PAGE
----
In the U.S., we take for granted that the steps in the stairways will all be evenly spaced. In China, the steps are often evenly spaced except the last step at the top. Instead of planning in advance so that all of the steps are even, the Chinese often just cut off the top step arbitrarily wherever it happens to meet the floor.
What you don’t see...
the foundation work
They didn’t just pick a spot and start stacking and it looks like a hollow shell.
Hard to break thick tempur glass straight on, some of that stuff you can hit with a hammer straight on and it won't break, but hit it on it's edge and it breaks pretty easy. I know I worked in a window company, fortunately the glass their was a lot thinner and smaller then what goes into Hotel windows. Also that stuff is pretty heavy, maybe they had too many windows on one side. < /sarcasm>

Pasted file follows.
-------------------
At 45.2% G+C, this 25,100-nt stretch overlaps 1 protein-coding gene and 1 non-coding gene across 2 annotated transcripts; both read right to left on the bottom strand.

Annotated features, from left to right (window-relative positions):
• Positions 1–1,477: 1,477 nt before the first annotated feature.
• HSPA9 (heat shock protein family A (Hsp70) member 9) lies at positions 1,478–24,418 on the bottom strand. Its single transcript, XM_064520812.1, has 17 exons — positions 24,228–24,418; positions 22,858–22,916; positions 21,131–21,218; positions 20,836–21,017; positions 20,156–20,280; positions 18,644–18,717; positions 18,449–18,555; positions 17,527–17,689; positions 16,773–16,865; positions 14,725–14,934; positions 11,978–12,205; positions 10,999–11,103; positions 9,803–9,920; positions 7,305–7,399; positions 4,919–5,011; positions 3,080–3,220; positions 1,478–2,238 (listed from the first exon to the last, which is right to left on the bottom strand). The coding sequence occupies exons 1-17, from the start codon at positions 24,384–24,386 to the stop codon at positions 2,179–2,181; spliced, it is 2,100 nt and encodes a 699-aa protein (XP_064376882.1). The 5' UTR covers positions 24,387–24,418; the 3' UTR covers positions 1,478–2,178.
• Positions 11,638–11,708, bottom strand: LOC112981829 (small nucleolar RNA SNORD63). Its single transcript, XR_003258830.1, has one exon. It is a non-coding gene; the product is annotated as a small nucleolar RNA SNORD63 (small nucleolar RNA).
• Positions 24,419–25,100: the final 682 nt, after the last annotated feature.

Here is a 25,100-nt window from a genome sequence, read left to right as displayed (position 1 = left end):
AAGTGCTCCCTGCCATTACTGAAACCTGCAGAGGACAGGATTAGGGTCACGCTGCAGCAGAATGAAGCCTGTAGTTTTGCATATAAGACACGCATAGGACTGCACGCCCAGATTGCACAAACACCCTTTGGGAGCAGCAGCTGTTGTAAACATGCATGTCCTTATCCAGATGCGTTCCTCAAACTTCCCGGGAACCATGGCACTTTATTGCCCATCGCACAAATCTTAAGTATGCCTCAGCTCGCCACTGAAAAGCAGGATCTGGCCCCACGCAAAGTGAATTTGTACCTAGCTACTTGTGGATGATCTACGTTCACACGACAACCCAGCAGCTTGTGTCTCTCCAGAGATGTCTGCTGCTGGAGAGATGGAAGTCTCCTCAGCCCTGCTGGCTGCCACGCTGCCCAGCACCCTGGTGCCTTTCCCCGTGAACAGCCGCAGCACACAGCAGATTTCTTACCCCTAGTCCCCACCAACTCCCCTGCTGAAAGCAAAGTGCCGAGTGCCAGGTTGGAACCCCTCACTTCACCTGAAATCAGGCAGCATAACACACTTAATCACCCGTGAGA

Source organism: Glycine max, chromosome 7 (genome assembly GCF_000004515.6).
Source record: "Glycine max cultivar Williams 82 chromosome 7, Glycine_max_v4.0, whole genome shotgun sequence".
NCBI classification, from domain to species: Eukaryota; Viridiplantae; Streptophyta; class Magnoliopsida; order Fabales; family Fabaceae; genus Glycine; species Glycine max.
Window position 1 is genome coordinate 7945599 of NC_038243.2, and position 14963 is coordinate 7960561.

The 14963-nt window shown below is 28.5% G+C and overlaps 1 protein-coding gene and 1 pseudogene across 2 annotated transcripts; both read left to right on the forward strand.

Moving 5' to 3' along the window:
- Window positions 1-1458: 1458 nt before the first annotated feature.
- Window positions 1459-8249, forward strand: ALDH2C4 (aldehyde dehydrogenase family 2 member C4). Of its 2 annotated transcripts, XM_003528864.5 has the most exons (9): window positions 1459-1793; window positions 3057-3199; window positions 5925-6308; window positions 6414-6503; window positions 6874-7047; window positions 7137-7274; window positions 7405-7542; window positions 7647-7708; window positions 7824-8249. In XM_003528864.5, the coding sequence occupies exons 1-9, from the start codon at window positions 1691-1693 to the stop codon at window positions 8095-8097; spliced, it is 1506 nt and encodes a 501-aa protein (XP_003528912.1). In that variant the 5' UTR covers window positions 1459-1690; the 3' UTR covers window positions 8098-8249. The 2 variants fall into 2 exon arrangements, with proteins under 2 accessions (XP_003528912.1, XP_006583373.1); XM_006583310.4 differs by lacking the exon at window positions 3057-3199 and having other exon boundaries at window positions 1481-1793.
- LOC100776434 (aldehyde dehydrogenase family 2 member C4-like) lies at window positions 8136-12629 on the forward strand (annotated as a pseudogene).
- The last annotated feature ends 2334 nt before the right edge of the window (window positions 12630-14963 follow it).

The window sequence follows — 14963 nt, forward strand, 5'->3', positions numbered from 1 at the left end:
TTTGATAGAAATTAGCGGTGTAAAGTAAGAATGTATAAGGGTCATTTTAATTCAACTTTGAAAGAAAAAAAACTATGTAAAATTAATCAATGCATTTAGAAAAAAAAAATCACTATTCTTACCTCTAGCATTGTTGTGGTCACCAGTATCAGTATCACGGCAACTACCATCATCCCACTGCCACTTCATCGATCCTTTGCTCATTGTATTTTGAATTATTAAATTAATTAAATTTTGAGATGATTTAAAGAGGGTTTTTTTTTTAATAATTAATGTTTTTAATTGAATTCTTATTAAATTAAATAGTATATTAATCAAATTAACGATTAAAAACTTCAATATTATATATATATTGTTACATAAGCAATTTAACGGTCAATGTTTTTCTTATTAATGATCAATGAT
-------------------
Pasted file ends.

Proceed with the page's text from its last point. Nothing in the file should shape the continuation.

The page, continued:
How long have you lived in Shanghai? I lived there from 1996 - 1998. Last time I was there was about 5 years ago. It had changed a lot even then.
The picket line? Union boss? Osha? Local building inspector? Work stoppage while waiting for insurance inspection? City inspector slowing work while he inspects for salt in lunch buckets?
GnL: I lived in Beijing from 2008-2009 and in Shanghai from 2009 until July of this year.
I miss being in China. It was nice being away from a lot of the political craziness happening in the United States. Fortunately, I had FreeRepublic.com every day to help keep me sane.
LOL... yep, that too.
I worked for a window manufacturer for a few weeks a long time ago. Scariest job I’ve ever had. Too many ways to cut yourself. I’ll give that building in the pic its due. It didn’t crumple a bit.
Yes, the building itself seems amazingly well-preserved for having fallen over.
I guess it just proves how important the foundation is.
I wonder if they could just put flooring on the bottom walls and move people in. They wouldn’t really need an elevator either. Nice skylight in each room, too. ;-)
I wonder what the bonus payout is for coming in 14 months ahead of schedule.
Are you a real estate agent? (backing away slowly)